by Brendan M. Lynch | May 01, 2005

Heywood SandersEnough already: Professor Heywood Sanders says new facilities are not the panacea many cities hope for.

This winter, a wave of news stories on municipal convention center spending and industry demand swept the pages of daily papers and magazines across the country, driven by a scathing study released by the Brookings Institution, titled “Space Available: The Realities of Convention Centers as Economic Development Strategy.”
    The 32-page report, written by Heywood Sanders, a professor with the Department of Public Administration at the University of Texas at San Antonio, presents the convention marketplace as being stuck in an era of decline, laden with an ever-growing “glut” of new convention center space that will not bring significant new business to any given city.
    Nonetheless, Sanders argues, municipalities across the country are overspending public funds on new centers and, worse, building attached hotels and offering deep discounts to attract a steadily shrinking pool of attendees. In fact, some cities, desperate to live up to pie-in-the-sky attendance expectations, are giving their multimillion-dollar convention center space away for free.
    “This analysis should give local leaders pause as they consider calls for ever more public investment into the convention business,” Sanders writes.
    But in the wake of the Brookings report, institutions and individuals in the convention industry are howling over the methodology Sanders used in reaching his conclusions. They even question the honesty and motives of  Sanders himself, who has earned notoriety as the naysayer-in-chief of the meetings and conventions trade. 
    “The Brookings Institution report was very disappointing and troubling because much of the analysis was faulty, incomplete and based on erroneous assumptions,” says J. Stephen Perry, president and CEO of the New Orleans Metropolitan Convention and Visitors Bureau. “The analysis was theoretically unsound, and the methodology was suspect. It was far from an objective report and reflects unfavorably on Brookings’ usual high standards.”
    Steven Hacker, CAE, president of the Dallas-based International Association for Exhibition Management, calls the report “an assault on academic integrity. It’s not worth the ink it’s printed with. It’s the equivalent of standing in a crowded theater and shouting ‘fire!’ It’s a way of saying these buildings are somehow corrupt.”
    Clearly, the meetings industry’s rebuttal to Sanders and his Brookings report is intense and at times quite personal. A nerve has been hit. But can Sanders back up his theories?

Center dissenter
Sanders conducted his study by first examining attendance and occupancy data from convention centers and nearby hotels in several cities, using numbers from convention and visitor bureaus or the centers themselves, and then making comparisons with consultants’ earlier forecasts. Time after time, Sanders found, the city-financed consultants’ projections were fantastically rosy. “The promise that is always laid out is high attendance, thousands of jobs, millions in economic impact and huge returns on these public investments,” he says. “Those results, certainly in this market environment, just haven’t happened. What has happened, however, are calls for more spending and more space and a massive publicly owned hotel next door to the center. Those keep happening.”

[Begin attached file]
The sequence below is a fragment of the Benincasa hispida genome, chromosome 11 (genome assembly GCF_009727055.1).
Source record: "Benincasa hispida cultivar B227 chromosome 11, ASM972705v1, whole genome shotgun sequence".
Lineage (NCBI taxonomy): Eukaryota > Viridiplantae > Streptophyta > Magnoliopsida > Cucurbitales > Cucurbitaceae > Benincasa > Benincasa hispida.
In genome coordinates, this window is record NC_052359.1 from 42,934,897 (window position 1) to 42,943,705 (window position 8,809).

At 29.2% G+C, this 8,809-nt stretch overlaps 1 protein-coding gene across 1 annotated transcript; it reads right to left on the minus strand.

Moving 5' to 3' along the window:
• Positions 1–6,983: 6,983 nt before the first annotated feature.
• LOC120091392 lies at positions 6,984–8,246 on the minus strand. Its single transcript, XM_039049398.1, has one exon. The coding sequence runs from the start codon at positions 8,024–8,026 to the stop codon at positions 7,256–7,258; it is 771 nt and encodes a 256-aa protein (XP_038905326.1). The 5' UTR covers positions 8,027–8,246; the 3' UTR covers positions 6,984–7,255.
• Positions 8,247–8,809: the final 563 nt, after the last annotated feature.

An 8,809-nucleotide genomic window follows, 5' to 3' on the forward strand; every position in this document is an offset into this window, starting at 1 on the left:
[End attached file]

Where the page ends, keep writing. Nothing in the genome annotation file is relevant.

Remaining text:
Even some of the most dominant cities in the convention business have seen declines, says Sanders, who cites significant attendance slippage at several centers. Among them:
    " Atlanta’s Georgia World Congress Center, where attendance in fiscal year 2004 was less than half of that in fiscal 1997, despite a 2002 expansion;
    " New Orleans’ Morial Convention Center, which posted a 41 percent attendance decline from 1999 to 2003, despite a 1999 expansion;
    " Chicago’s McCormick Place, which saw a 24 percent drop in attendance between 2000 and 2003, and with a massive new building due to open in 2008; and
    " New York City’s Javits Center, which is down 32 percent in attendees since 1997 and has plans to expand the facility, build a hotel and an adjacent stadium.   
    Sanders says even convention industry powerhouse Las Vegas is not immune to this gloomy trend. In 1999, the average event at the Las Vegas Convention Center saw 26,154 attendees, but that head count dropped to 16,369 in 2003, despite a huge expansion the year before.
    Sanders also examines so-called regional centers and finds plummeting business at the major publicly owned facilities in Atlantic City, Baltimore, Charlotte (N.C.), Cincinnati, Dallas, Denver, Houston, Indianapolis, Phoenix, San Jose (Calif.) and Washington, D.C.
    The report concludes, “The bottom line: With events and attendance sagging in even the hottest destination spots, few centers are even able to cover basic operating costs and local economic impacts have fallen far short of expectations.”